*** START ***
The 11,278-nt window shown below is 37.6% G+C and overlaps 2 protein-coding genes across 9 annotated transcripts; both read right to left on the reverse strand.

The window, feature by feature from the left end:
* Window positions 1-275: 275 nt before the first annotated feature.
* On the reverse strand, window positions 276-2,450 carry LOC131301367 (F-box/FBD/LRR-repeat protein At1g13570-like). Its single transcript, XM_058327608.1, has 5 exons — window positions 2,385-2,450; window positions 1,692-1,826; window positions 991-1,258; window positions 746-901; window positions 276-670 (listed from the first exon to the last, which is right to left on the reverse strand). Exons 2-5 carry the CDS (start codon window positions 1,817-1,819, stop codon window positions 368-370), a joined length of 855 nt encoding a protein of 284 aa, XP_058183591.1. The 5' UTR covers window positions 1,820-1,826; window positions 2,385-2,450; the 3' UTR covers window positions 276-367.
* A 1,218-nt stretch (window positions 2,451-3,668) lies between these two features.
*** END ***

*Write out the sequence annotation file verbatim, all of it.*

The 11,278-nt window shown below is 37.6% G+C and overlaps 2 protein-coding genes across 9 annotated transcripts; both read right to left on the reverse strand.

The window, feature by feature from the left end:
* Window positions 1-275: 275 nt before the first annotated feature.
* On the reverse strand, window positions 276-2,450 carry LOC131301367 (F-box/FBD/LRR-repeat protein At1g13570-like). Its single transcript, XM_058327608.1, has 5 exons — window positions 2,385-2,450; window positions 1,692-1,826; window positions 991-1,258; window positions 746-901; window positions 276-670 (listed from the first exon to the last, which is right to left on the reverse strand). Exons 2-5 carry the CDS (start codon window positions 1,817-1,819, stop codon window positions 368-370), a joined length of 855 nt encoding a protein of 284 aa, XP_058183591.1. The 5' UTR covers window positions 1,820-1,826; window positions 2,385-2,450; the 3' UTR covers window positions 276-367.
* A 1,218-nt stretch (window positions 2,451-3,668) lies between these two features.